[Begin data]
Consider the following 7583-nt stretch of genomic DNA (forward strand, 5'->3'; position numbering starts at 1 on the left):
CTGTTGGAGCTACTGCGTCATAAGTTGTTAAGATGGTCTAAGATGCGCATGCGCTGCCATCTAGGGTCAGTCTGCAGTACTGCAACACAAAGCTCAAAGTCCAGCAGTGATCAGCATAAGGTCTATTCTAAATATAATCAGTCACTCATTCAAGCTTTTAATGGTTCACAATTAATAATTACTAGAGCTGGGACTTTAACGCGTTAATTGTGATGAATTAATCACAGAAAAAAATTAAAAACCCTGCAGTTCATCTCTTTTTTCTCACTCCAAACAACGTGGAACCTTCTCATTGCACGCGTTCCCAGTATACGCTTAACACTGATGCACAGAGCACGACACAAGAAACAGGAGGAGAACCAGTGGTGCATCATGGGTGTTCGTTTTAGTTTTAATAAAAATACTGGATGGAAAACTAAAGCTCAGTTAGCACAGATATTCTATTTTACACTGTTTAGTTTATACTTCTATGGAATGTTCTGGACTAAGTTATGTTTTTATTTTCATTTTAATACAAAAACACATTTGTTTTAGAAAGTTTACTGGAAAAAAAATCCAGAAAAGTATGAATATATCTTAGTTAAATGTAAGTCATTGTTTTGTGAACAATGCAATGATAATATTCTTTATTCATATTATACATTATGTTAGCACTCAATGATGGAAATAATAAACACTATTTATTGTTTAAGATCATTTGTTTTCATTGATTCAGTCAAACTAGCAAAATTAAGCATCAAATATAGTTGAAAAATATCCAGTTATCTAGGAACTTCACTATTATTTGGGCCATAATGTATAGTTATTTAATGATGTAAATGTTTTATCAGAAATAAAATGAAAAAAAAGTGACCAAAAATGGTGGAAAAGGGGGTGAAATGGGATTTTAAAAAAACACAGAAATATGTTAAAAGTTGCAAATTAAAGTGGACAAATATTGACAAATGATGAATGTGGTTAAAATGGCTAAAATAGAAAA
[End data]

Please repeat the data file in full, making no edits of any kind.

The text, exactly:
Consider the following 7583-nt stretch of genomic DNA (forward strand, 5'->3'; position numbering starts at 1 on the left):
CTGTTGGAGCTACTGCGTCATAAGTTGTTAAGATGGTCTAAGATGCGCATGCGCTGCCATCTAGGGTCAGTCTGCAGTACTGCAACACAAAGCTCAAAGTCCAGCAGTGATCAGCATAAGGTCTATTCTAAATATAATCAGTCACTCATTCAAGCTTTTAATGGTTCACAATTAATAATTACTAGAGCTGGGACTTTAACGCGTTAATTGTGATGAATTAATCACAGAAAAAAATTAAAAACCCTGCAGTTCATCTCTTTTTTCTCACTCCAAACAACGTGGAACCTTCTCATTGCACGCGTTCCCAGTATACGCTTAACACTGATGCACAGAGCACGACACAAGAAACAGGAGGAGAACCAGTGGTGCATCATGGGTGTTCGTTTTAGTTTTAATAAAAATACTGGATGGAAAACTAAAGCTCAGTTAGCACAGATATTCTATTTTACACTGTTTAGTTTATACTTCTATGGAATGTTCTGGACTAAGTTATGTTTTTATTTTCATTTTAATACAAAAACACATTTGTTTTAGAAAGTTTACTGGAAAAAAAATCCAGAAAAGTATGAATATATCTTAGTTAAATGTAAGTCATTGTTTTGTGAACAATGCAATGATAATATTCTTTATTCATATTATACATTATGTTAGCACTCAATGATGGAAATAATAAACACTATTTATTGTTTAAGATCATTTGTTTTCATTGATTCAGTCAAACTAGCAAAATTAAGCATCAAATATAGTTGAAAAATATCCAGTTATCTAGGAACTTCACTATTATTTGGGCCATAATGTATAGTTATTTAATGATGTAAATGTTTTATCAGAAATAAAATGAAAAAAAAGTGACCAAAAATGGTGGAAAAGGGGGTGAAATGGGATTTTAAAAAAACACAGAAATATGTTAAAAGTTGCAAATTAAAGTGGACAAATATTGACAAATGATGAATGTGGTTAAAATGGCTAAAATAGAAAA